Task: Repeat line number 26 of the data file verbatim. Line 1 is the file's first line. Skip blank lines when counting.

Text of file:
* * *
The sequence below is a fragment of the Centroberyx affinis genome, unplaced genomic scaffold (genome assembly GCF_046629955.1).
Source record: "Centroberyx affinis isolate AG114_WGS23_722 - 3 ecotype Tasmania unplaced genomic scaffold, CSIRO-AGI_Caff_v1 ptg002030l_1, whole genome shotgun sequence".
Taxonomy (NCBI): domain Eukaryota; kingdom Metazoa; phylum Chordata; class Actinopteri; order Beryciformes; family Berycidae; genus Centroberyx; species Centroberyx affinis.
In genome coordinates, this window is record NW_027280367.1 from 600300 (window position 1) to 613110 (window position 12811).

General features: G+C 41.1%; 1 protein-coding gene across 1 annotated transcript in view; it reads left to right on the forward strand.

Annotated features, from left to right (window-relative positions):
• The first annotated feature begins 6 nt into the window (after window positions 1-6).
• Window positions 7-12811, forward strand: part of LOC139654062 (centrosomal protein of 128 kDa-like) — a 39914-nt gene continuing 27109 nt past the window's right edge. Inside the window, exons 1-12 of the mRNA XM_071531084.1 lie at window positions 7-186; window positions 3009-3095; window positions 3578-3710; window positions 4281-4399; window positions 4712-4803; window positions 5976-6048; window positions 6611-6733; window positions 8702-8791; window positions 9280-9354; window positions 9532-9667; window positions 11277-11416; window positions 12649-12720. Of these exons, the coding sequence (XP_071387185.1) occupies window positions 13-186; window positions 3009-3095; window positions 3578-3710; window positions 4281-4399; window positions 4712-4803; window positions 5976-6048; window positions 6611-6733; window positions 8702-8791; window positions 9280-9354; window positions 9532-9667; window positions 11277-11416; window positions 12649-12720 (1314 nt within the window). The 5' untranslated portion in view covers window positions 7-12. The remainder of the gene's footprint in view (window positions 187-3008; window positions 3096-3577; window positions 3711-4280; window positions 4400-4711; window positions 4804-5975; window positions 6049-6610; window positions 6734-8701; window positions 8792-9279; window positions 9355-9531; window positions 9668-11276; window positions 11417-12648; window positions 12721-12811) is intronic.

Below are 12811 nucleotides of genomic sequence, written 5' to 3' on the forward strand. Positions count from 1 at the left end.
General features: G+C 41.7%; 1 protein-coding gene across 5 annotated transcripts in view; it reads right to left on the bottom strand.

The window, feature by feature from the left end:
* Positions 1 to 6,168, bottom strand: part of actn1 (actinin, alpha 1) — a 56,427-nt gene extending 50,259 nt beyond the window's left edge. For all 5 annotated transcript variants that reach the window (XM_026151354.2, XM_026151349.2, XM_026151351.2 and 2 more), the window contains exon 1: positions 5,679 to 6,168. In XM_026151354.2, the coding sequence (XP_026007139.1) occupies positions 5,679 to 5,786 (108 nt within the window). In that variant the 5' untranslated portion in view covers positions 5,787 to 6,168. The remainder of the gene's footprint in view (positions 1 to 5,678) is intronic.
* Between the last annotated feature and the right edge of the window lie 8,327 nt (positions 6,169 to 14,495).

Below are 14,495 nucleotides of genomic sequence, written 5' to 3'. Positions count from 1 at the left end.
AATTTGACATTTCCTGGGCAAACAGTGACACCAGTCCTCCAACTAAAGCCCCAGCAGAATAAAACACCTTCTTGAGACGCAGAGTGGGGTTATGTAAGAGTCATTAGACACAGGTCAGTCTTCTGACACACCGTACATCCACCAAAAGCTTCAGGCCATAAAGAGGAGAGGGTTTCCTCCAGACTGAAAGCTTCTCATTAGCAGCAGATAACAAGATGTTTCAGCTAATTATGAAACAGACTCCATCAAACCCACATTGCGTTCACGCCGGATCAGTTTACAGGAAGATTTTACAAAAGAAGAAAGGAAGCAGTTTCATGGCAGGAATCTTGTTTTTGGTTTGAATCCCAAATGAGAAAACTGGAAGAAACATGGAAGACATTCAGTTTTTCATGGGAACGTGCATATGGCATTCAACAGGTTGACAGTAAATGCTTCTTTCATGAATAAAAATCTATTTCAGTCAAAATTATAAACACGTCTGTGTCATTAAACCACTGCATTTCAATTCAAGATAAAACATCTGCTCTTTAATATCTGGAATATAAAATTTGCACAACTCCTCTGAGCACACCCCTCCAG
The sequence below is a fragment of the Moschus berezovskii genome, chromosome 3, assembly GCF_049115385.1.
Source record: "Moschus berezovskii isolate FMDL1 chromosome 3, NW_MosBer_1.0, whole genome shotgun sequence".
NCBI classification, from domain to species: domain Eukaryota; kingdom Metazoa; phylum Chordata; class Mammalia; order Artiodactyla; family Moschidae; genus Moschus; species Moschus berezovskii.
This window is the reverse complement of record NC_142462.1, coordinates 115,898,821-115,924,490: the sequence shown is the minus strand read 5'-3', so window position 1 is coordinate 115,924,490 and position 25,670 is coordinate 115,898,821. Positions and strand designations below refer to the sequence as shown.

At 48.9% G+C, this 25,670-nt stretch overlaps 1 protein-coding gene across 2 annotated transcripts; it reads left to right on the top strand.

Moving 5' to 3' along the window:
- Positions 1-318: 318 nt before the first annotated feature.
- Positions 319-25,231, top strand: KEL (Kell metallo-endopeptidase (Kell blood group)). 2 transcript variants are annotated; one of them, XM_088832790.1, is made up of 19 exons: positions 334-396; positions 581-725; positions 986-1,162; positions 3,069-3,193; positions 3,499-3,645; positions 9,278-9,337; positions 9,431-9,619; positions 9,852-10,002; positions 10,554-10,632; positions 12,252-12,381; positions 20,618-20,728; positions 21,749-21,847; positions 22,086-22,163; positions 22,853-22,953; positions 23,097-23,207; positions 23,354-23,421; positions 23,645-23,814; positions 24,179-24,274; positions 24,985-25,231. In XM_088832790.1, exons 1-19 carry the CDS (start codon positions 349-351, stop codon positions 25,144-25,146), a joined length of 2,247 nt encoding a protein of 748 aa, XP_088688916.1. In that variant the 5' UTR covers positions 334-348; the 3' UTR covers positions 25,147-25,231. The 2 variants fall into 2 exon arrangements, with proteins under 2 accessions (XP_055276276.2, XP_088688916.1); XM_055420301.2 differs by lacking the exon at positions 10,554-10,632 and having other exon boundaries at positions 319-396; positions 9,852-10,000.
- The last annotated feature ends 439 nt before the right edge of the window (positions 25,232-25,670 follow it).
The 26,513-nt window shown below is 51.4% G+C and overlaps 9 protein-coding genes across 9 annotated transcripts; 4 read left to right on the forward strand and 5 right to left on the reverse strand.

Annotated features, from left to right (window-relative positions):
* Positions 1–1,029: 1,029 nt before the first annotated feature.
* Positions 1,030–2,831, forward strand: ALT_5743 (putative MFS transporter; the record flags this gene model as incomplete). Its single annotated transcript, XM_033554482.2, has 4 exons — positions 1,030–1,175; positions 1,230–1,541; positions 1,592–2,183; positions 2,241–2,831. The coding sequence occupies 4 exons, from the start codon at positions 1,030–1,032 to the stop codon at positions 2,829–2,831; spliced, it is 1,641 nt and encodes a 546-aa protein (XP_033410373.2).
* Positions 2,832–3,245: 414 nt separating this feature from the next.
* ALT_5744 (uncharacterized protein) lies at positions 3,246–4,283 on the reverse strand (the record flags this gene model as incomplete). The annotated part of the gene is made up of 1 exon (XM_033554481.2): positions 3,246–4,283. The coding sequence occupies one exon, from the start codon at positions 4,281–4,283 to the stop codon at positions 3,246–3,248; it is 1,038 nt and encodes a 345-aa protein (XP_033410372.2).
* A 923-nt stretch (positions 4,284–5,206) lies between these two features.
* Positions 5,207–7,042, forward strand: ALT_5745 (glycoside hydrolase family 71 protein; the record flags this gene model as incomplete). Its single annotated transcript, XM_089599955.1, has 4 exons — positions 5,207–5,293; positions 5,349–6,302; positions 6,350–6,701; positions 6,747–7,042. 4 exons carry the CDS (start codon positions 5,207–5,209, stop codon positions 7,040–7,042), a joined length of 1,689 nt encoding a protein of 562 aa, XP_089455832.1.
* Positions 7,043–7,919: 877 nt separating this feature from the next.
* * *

Annotated features, from left to right (window-relative positions):